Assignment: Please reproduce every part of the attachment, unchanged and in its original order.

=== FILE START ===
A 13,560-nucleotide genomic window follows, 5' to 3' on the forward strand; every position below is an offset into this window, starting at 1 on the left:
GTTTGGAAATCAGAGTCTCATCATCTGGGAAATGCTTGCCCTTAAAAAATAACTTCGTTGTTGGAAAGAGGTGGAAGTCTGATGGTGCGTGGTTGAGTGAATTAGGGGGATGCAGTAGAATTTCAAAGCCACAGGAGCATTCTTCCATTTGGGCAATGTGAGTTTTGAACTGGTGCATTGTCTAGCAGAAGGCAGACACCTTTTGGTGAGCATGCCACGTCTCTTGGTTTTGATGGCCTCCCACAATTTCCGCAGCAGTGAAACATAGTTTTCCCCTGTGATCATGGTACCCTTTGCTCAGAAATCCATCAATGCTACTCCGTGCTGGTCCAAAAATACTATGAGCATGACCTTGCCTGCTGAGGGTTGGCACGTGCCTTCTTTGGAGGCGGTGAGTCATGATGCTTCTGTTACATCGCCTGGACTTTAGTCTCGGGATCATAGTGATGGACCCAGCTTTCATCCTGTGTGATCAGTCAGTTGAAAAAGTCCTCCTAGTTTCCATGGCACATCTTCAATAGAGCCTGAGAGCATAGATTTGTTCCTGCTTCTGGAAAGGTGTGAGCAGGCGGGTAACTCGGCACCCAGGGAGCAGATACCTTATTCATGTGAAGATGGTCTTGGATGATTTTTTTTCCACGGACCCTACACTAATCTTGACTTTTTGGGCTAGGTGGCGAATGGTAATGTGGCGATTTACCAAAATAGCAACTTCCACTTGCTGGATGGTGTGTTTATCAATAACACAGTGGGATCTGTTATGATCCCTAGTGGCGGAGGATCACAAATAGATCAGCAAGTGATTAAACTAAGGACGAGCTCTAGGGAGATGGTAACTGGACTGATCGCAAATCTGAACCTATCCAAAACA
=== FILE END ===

A 13,560-nucleotide genomic window follows, 5' to 3' on the forward strand; every position below is an offset into this window, starting at 1 on the left:
GTTTGGAAATCAGAGTCTCATCATCTGGGAAATGCTTGCCCTTAAAAAATAACTTCGTTGTTGGAAAGAGGTGGAAGTCTGATGGTGCGTGGTTGAGTGAATTAGGGGGATGCAGTAGAATTTCAAAGCCACAGGAGCATTCTTCCATTTGGGCAATGTGAGTTTTGAACTGGTGCATTGTCTAGCAGAAGGCAGACACCTTTTGGTGAGCATGCCACGTCTCTTGGTTTTGATGGCCTCCCACAATTTCCGCAGCAGTGAAACATAGTTTTCCCCTGTGATCATGGTACCCTTTGCTCAGAAATCCATCAATGCTACTCCGTGCTGGTCCAAAAATACTATGAGCATGACCTTGCCTGCTGAGGGTTGGCACGTGCCTTCTTTGGAGGCGGTGAGTCATGATGCTTCTGTTACATCGCCTGGACTTTAGTCTCGGGATCATAGTGATGGACCCAGCTTTCATCCTGTGTGATCAGTCAGTTGAAAAAGTCCTCCTAGTTTCCATGGCACATCTTCAATAGAGCCTGAGAGCATAGATTTGTTCCTGCTTCTGGAAAGGTGTGAGCAGGCGGGTAACTCGGCACCCAGGGAGCAGATACCTTATTCATGTGAAGATGGTCTTGGATGATTTTTTTTCCACGGACCCTACACTAATCTTGACTTTTTGGGCTAGGTGGCGAATGGTAATGTGGCGATTTACCAAAATAGCAACTTCCACTTGCTGGATGGTGTGTTTATCAATAACACAGTGGGATCTGTTATGATCCCTAGTGGCGGAGGATCACAAATAGATCAGCAAGTGATTAAACTAAGGACGAGCTCTAGGGAGATGGTAACTGGACTGATCGCAAATCTGAACCTATCCAAAACA